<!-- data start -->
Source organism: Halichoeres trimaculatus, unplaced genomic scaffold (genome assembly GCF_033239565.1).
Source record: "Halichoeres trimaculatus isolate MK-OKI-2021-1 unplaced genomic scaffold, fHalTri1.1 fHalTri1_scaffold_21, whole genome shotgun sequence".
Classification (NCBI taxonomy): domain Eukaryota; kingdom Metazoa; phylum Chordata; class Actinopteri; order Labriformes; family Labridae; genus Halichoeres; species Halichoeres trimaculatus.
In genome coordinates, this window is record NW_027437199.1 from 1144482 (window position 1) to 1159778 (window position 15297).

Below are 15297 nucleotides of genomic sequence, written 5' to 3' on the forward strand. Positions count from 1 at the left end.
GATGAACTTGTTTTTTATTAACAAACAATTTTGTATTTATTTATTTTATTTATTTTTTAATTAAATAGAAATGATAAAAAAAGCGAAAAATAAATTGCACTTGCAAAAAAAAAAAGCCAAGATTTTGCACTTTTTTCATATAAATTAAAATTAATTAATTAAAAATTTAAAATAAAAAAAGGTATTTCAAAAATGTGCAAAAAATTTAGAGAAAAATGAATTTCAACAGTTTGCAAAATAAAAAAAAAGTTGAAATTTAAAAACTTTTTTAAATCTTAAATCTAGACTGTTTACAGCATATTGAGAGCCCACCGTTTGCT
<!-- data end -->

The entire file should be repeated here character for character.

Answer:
Source organism: Halichoeres trimaculatus, unplaced genomic scaffold (genome assembly GCF_033239565.1).
Source record: "Halichoeres trimaculatus isolate MK-OKI-2021-1 unplaced genomic scaffold, fHalTri1.1 fHalTri1_scaffold_21, whole genome shotgun sequence".
Classification (NCBI taxonomy): domain Eukaryota; kingdom Metazoa; phylum Chordata; class Actinopteri; order Labriformes; family Labridae; genus Halichoeres; species Halichoeres trimaculatus.
In genome coordinates, this window is record NW_027437199.1 from 1144482 (window position 1) to 1159778 (window position 15297).

Below are 15297 nucleotides of genomic sequence, written 5' to 3' on the forward strand. Positions count from 1 at the left end.
GATGAACTTGTTTTTTATTAACAAACAATTTTGTATTTATTTATTTTATTTATTTTTTAATTAAATAGAAATGATAAAAAAAGCGAAAAATAAATTGCACTTGCAAAAAAAAAAAGCCAAGATTTTGCACTTTTTTCATATAAATTAAAATTAATTAATTAAAAATTTAAAATAAAAAAAGGTATTTCAAAAATGTGCAAAAAATTTAGAGAAAAATGAATTTCAACAGTTTGCAAAATAAAAAAAAAGTTGAAATTTAAAAACTTTTTTAAATCTTAAATCTAGACTGTTTACAGCATATTGAGAGCCCACCGTTTGCT